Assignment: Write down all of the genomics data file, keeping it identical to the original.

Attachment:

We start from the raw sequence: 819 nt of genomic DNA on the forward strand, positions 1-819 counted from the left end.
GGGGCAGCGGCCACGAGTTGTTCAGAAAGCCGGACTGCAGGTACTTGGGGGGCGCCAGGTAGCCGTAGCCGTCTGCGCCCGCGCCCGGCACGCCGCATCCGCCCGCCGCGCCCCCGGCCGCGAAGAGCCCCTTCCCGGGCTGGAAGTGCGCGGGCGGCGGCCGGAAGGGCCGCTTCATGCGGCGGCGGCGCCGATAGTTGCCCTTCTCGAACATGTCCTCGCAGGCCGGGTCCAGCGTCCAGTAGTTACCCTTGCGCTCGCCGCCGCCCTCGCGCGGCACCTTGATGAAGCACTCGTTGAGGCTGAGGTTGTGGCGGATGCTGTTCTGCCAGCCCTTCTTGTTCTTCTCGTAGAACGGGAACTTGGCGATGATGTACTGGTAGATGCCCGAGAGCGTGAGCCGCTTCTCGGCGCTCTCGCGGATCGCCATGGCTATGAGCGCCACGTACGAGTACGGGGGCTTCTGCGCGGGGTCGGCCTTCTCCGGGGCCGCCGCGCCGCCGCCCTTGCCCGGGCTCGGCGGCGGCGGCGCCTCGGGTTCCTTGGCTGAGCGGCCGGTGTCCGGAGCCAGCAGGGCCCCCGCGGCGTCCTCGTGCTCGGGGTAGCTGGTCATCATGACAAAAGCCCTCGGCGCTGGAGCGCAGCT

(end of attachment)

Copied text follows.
We start from the raw sequence: 819 nt of genomic DNA on the forward strand, positions 1-819 counted from the left end.
GGGGCAGCGGCCACGAGTTGTTCAGAAAGCCGGACTGCAGGTACTTGGGGGGCGCCAGGTAGCCGTAGCCGTCTGCGCCCGCGCCCGGCACGCCGCATCCGCCCGCCGCGCCCCCGGCCGCGAAGAGCCCCTTCCCGGGCTGGAAGTGCGCGGGCGGCGGCCGGAAGGGCCGCTTCATGCGGCGGCGGCGCCGATAGTTGCCCTTCTCGAACATGTCCTCGCAGGCCGGGTCCAGCGTCCAGTAGTTACCCTTGCGCTCGCCGCCGCCCTCGCGCGGCACCTTGATGAAGCACTCGTTGAGGCTGAGGTTGTGGCGGATGCTGTTCTGCCAGCCCTTCTTGTTCTTCTCGTAGAACGGGAACTTGGCGATGATGTACTGGTAGATGCCCGAGAGCGTGAGCCGCTTCTCGGCGCTCTCGCGGATCGCCATGGCTATGAGCGCCACGTACGAGTACGGGGGCTTCTGCGCGGGGTCGGCCTTCTCCGGGGCCGCCGCGCCGCCGCCCTTGCCCGGGCTCGGCGGCGGCGGCGCCTCGGGTTCCTTGGCTGAGCGGCCGGTGTCCGGAGCCAGCAGGGCCCCCGCGGCGTCCTCGTGCTCGGGGTAGCTGGTCATCATGACAAAAGCCCTCGGCGCTGGAGCGCAGCT